If Maryland plays North Carolina on Wednesday half as well as it did the last time a monster snowfall hit the region, Mark Turgeon will be a happy man.
With weather forecasters calling for up to a foot or more of snow starting tonight and into tomorrow, it brought back memories of the Terps' famous 92-71 rout of the Tar Heels at Comcast Center in February 2010.
I covered it, and it was the wildest frat-house atmosphere I’ve ever seen at a basketball game.
They called that storm “Snowmageddon” or “Snowpocalypse.” The roads were a mess, and at first, Maryland officials were actually telling fans not to drive to the game. But some 12 hours before the game, the school was sending out a different message: Fine, if you can get here without killing yourself and backing up traffic for miles, come on down.
I drove down from Baltimore with Sun photographer Karl Merton Ferron. The trip, which normally takes 35 minutes or so, took two hours. I-95 was a nightmare, so we took back routes part of the way.
Gary Williams was still coaching the Terps, and the roads were so bad he spent both nights at a hotel near the school rather than risk driving home and skidding into a ditch.
But it turned out to be a great game for the Terps, their 16thwin of the season and sixth Atlantic Coast Conference victory. And it proved to be one of the most memorable events I’ve ever covered.
With scores of season-ticket holders not coming because of the weather, Maryland officials opened up those seats to the students. And with all those kids sitting courtside -- kids who had been cooped up for two days, kids who were beered-up and doing the wave and torturing the North Carolina players with chants of “NIT! NIT!” -- the energy level was off the charts.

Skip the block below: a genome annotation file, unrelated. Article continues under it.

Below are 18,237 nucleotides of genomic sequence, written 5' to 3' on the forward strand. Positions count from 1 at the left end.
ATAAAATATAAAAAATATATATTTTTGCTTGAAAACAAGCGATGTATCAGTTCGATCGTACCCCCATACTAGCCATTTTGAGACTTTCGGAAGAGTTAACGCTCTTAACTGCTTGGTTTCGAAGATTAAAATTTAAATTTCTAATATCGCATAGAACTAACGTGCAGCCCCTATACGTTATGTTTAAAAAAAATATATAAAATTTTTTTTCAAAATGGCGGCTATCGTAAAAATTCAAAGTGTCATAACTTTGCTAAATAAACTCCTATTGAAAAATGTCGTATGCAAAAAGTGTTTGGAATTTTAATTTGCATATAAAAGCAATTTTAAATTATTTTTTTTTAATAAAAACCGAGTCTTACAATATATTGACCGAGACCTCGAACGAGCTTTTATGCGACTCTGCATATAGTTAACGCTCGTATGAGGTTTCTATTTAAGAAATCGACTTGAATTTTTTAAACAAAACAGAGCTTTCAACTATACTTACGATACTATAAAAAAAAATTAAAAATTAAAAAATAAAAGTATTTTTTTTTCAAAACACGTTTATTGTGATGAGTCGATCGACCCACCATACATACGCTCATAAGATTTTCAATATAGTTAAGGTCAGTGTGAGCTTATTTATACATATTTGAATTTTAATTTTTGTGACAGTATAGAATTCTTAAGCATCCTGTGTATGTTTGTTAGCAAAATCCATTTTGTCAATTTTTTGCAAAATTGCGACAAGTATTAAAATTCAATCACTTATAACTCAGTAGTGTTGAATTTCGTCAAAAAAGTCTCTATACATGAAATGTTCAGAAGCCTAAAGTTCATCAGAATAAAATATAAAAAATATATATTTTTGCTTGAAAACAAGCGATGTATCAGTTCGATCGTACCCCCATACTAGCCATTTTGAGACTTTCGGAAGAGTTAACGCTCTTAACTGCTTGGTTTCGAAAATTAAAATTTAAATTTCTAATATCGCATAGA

So was the energy level on the court. It turned into a Maryland dunk-a-thon, a game that featured so many no-look passes and flashy moves by the Terps that it looked like an NBA All-Star Game at times.
The Tar Heels seemed dazzled by it all, too. So did their coach. I kept watching Roy Williams’ face sag more and more after each Maryland fast-break until it looked like a forlorn mask of clay by the final buzzer.
After the game, Gary Williams was as drained as I’d ever seen him. In his courtside interview with legendary Terps play-by-play man Johnny Holliday, he grew misty-eyed talking about the Terps’ excellent play and the effort they’d given despite all the snow-related distractions.
But he was jubilant, too. Well, as jubilant as he ever let himself get.
“It was amazing,” he said later of the atmosphere. “So many people said they were coming. If they had to take a dog sled to the game, they were coming.”
Greivis Vasquez, the mercurial senior point guard who scored 26 points with 11 assists to lead Maryland, said it was the loudest game at Comcast in his four years there.
Now we’ll see if history repeats itself, if the snow does anything for Maryland against North Carolina on Wednesday night.
A lot of defense, some inside scoring and a big game by Dez Wells would help even more.